Sexual Harassment Down but Not Out

Times Staff Writer

Six hundred female Los Angeles city employees, about 17% of those surveyed, said they were sexually harassed in the last year, according to a report made public Thursday.

The survey was conducted by the Los Angeles Commission on the Status of Women. And Paula Petrotta, the panel’s executive director, said the results have prompted her to ask Mayor Antonio Villaraigosa to appoint an ombudsman to address the problem.

“A follow-up formal investigation needs to occur to delve further into the issues of sexual harassment and gender discrimination within the city of Los Angeles,” the survey report said.

The percentage of women saying they were sexually harassed dropped from 37% in 1992, the last time the city conducted a survey, but Petrotta said the problem remained serious.


“I think we are doing a better job than in 1992, but we can do more,” Petrotta said. “It still is significant in terms of the morale, the perception, the litigation. The percentages may not be as high, but that’s still a lot of people.”

Councilwoman Jan Perry said the survey was cause for concern.

“That’s 600 women too many,” Perry said. “Even though the trend is downward, it is still an issue that is very raw and on the public’s mind, and we need to pay attention to it.”

Mayor Antonio Villaraigosa said in a statement that he has a zero-tolerance policy on sexual harassment and that such issues are best handled by the city’s personnel department and the city attorney.


The survey was sent to all 12,793 female city workers and filled out by 3,564 of them.

For 71% of those who said they were harassed, the behavior involved teasing, jokes, remarks, insults, questions or language of a sexual nature. Nearly 30% reported suggestive gestures, ogling, whistling or other sounds. Four women reported attempted rape or threats of bodily harm.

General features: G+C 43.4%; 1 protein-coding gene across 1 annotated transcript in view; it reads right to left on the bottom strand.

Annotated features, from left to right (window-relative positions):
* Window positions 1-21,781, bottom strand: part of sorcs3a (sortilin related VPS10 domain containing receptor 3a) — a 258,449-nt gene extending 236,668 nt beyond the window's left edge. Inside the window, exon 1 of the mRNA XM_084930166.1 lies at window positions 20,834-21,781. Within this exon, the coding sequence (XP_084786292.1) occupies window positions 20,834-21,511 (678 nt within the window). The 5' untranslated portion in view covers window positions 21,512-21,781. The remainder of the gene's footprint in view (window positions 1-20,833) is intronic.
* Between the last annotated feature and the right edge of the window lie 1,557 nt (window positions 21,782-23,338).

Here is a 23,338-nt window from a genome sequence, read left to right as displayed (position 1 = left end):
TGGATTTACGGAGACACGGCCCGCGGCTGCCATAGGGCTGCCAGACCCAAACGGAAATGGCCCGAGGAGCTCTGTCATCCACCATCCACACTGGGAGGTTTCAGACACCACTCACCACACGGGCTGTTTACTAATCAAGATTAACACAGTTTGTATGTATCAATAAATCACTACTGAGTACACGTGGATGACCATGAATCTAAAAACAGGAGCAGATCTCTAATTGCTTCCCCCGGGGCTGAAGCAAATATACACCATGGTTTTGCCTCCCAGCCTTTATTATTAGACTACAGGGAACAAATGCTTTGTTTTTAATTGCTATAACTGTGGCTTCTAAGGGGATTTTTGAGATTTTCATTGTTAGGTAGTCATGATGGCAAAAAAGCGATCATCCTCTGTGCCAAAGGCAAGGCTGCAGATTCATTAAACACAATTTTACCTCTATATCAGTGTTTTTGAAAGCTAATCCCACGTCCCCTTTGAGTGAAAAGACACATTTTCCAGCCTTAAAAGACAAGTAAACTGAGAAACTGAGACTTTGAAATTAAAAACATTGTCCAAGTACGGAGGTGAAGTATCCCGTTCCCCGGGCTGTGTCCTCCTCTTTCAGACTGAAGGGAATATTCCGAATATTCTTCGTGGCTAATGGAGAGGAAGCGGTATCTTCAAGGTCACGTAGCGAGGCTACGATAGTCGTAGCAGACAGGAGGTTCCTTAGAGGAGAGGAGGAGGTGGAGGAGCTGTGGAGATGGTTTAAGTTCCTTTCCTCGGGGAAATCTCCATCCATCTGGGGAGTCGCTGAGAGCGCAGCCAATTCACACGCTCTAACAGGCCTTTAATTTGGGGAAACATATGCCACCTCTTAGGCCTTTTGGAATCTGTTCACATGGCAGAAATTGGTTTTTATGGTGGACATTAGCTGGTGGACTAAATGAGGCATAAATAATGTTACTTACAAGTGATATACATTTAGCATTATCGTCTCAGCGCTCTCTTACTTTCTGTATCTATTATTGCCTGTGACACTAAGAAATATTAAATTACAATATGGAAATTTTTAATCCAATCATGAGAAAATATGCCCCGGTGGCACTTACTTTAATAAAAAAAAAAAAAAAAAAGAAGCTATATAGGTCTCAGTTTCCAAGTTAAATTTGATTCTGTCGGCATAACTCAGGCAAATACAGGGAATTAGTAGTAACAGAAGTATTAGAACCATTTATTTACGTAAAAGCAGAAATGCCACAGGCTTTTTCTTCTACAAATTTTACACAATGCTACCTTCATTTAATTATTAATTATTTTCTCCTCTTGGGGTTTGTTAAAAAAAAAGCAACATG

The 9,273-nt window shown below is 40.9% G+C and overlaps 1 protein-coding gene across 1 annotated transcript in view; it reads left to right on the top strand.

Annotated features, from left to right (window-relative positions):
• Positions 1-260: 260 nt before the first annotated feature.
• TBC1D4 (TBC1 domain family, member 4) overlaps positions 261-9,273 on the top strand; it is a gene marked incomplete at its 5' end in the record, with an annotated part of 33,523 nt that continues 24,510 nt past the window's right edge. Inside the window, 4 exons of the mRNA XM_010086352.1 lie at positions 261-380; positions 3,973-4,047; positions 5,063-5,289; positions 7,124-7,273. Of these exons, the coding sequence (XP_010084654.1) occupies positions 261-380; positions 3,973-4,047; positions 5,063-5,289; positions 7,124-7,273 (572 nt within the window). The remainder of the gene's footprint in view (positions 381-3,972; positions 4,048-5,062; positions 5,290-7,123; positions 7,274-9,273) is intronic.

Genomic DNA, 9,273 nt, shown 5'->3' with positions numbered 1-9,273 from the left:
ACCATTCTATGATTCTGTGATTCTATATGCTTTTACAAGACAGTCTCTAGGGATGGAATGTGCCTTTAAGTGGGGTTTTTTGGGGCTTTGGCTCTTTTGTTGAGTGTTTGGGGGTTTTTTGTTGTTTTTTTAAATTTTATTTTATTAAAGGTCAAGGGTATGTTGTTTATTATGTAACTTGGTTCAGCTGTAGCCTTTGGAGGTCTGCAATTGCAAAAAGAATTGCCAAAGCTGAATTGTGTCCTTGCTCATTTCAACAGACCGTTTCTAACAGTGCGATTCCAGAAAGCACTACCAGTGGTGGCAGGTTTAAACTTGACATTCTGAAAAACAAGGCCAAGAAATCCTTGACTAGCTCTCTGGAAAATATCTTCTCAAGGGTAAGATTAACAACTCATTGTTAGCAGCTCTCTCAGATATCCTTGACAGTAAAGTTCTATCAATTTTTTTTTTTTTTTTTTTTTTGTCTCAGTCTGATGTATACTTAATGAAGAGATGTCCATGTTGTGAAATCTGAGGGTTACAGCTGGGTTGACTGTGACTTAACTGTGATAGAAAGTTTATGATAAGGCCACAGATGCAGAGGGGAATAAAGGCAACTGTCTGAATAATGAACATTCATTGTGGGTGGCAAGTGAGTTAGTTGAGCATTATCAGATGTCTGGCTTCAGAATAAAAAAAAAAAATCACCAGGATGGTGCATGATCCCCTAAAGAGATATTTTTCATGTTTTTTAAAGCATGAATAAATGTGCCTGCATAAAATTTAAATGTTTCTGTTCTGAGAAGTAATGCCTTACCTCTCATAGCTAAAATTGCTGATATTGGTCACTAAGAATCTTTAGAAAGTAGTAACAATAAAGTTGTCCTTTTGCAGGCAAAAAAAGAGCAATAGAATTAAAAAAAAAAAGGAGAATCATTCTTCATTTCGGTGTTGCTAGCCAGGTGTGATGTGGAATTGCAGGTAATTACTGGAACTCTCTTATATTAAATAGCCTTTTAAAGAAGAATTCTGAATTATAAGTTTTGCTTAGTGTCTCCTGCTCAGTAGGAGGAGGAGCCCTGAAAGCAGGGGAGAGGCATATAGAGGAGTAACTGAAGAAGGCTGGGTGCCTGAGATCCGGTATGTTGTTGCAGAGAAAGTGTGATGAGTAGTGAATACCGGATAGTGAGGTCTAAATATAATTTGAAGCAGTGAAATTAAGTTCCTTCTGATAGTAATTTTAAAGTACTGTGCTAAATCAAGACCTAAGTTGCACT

The survey found that sexual harassment was a bigger problem in some jobs than others.

Petrotta said she was concerned that 28% of women surveyed in protective service jobs, including the police and fire agencies, said they had been harassed.

“You still have two quasi-military departments with stringent policies,” she said. “You have more men in both.”

An ethnic breakdown found that women who identified themselves as either Hispanic or Latina reported the highest percentage of harassment, at 43%.

Forty-two percent of incidents involved male co-workers and 37% involved men who were non-employees interacting with the city bureaucracy.

Also troubling was that 46% of women who filed formal complaints felt they were unfairly treated by the person handling their complaint, Petrotta said. With so many women distrustful of the process, Petrotta said she was recommending that the mayor appoint an ombudsman to track the handling of complaints and litigation.


She also expressed surprise that the city attorney’s office did not track lawsuit payouts involving sexual harassment. A spokesman for the city attorney confirmed there was no breakout of costs of litigation for that category.

Councilwoman Perry said she would have to review the proposal for an ombudsman, including the cost, but said another solution might be to set up a complaint hotline.

According to City Council records, so far this year the council has agreed to pay $900,000 to settle four lawsuits alleging sexual harassment, including two by employees of the Los Angeles Police Department.

Last month, the City Council agreed to pay $215,000 to settle a sexual harassment lawsuit by Ibtisam Abouidah, a Sanitation Bureau employee.

The engineering associate alleged that a supervisor at the Hyperion Waste Treatment Plant hired her and then repeatedly asked her to join him in a carpool, even though accompanying him was prohibited by Abouidah’s Muslim faith, said Allen Felahy, her attorney.

“He kept asking and asking and asking, and she kept saying no,” Felahy said.

The lawsuit alleges that the supervisor also touched her buttocks when she walked past him, and that he touched his crotch when talking to her. The supervisor eventually fired her.

When she complained to a city office set up to resolve complaints, the investigation was superficial, Felahy said.


“All they do is find ways to cover up the wrongdoing,” said the attorney, who has handled six successful sexual harassment lawsuits against the city.

In settling the case, the council did not admit wrongdoing by any city employee.

Sexual discrimination also remains a problem, with 482 women reporting incidents in the last year, in many cases involving being passed over for promotions.